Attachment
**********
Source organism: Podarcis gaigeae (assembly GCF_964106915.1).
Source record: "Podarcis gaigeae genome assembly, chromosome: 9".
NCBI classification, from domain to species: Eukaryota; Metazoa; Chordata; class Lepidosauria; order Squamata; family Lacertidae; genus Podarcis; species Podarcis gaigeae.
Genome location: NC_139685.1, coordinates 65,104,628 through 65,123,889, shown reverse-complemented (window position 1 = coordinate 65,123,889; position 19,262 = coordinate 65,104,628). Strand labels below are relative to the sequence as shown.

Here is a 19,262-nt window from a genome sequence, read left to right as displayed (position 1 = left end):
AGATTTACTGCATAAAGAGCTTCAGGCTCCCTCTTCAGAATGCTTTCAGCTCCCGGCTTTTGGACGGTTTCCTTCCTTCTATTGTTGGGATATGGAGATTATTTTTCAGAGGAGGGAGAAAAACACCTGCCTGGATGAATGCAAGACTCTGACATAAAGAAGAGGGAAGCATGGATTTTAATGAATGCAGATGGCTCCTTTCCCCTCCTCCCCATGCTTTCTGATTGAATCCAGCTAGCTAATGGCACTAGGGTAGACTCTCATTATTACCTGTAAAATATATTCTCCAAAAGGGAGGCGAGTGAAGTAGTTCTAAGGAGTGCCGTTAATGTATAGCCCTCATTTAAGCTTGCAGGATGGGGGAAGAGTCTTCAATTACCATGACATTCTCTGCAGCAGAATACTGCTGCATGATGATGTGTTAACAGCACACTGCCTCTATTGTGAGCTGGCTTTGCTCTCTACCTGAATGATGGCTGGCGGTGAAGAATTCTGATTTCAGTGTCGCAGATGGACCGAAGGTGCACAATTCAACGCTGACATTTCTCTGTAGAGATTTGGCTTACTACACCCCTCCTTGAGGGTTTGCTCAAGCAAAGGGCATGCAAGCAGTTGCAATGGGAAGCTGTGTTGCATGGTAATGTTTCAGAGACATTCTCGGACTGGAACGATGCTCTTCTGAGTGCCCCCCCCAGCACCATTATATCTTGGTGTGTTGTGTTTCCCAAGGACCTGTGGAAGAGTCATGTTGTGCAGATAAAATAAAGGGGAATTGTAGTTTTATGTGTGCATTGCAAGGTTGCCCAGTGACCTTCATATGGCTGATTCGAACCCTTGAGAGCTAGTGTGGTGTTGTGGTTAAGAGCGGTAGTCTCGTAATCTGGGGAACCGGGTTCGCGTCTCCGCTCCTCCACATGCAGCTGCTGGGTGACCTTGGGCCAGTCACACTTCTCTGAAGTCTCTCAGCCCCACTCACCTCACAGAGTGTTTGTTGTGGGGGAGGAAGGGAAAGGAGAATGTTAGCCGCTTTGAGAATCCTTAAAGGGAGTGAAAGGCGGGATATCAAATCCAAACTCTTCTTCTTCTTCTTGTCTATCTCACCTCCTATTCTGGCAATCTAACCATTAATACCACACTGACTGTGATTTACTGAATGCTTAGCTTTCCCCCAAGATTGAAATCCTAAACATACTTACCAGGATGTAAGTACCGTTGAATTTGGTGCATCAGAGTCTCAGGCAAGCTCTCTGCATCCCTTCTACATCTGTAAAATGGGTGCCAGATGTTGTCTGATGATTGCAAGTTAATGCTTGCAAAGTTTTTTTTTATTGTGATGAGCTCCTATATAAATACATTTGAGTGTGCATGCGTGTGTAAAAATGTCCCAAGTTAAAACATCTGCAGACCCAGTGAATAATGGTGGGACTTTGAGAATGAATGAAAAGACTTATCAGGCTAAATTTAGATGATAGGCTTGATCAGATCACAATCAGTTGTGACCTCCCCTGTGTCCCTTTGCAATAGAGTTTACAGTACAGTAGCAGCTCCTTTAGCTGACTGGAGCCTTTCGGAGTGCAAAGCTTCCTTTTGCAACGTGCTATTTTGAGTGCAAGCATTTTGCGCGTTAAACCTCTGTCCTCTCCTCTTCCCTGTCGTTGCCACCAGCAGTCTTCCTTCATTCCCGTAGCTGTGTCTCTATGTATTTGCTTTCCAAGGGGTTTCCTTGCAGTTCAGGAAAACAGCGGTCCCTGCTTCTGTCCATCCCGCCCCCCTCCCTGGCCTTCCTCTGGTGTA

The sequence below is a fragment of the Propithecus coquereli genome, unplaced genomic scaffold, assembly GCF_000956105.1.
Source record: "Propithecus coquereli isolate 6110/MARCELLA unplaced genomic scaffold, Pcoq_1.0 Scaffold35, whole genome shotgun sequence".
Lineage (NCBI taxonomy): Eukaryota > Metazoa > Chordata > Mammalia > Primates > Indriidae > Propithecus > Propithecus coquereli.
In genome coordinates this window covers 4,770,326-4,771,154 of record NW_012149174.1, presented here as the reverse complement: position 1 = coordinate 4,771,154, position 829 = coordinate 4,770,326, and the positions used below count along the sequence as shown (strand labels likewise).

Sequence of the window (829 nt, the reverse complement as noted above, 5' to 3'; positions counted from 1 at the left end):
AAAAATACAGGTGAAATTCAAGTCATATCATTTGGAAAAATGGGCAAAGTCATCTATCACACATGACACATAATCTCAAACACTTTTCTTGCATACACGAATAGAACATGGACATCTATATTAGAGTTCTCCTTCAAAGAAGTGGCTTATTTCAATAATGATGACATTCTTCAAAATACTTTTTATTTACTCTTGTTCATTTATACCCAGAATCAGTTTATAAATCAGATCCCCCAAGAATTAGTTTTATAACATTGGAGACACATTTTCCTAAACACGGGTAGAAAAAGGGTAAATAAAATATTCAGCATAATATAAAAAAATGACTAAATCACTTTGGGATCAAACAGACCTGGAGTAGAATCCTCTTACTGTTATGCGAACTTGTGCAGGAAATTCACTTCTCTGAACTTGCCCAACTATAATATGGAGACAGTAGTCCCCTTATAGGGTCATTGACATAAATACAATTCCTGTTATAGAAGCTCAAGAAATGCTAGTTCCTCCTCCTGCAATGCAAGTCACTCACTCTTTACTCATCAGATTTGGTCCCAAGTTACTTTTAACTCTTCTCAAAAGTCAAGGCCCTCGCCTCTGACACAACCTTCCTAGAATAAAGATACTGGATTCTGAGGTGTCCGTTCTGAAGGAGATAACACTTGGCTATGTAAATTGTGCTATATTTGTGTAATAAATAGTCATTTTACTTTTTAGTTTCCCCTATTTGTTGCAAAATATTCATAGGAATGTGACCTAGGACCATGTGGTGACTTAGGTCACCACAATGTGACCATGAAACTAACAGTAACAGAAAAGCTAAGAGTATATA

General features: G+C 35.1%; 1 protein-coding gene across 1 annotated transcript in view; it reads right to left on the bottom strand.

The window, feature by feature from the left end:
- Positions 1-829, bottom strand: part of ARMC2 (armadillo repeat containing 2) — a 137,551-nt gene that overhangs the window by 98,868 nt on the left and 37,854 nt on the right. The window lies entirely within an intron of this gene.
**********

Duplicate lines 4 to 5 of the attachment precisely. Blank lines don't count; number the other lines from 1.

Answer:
Genome location: NC_139685.1, coordinates 65,104,628 through 65,123,889, shown reverse-complemented (window position 1 = coordinate 65,123,889; position 19,262 = coordinate 65,104,628). Strand labels below are relative to the sequence as shown.

Here is a 19,262-nt window from a genome sequence, read left to right as displayed (position 1 = left end):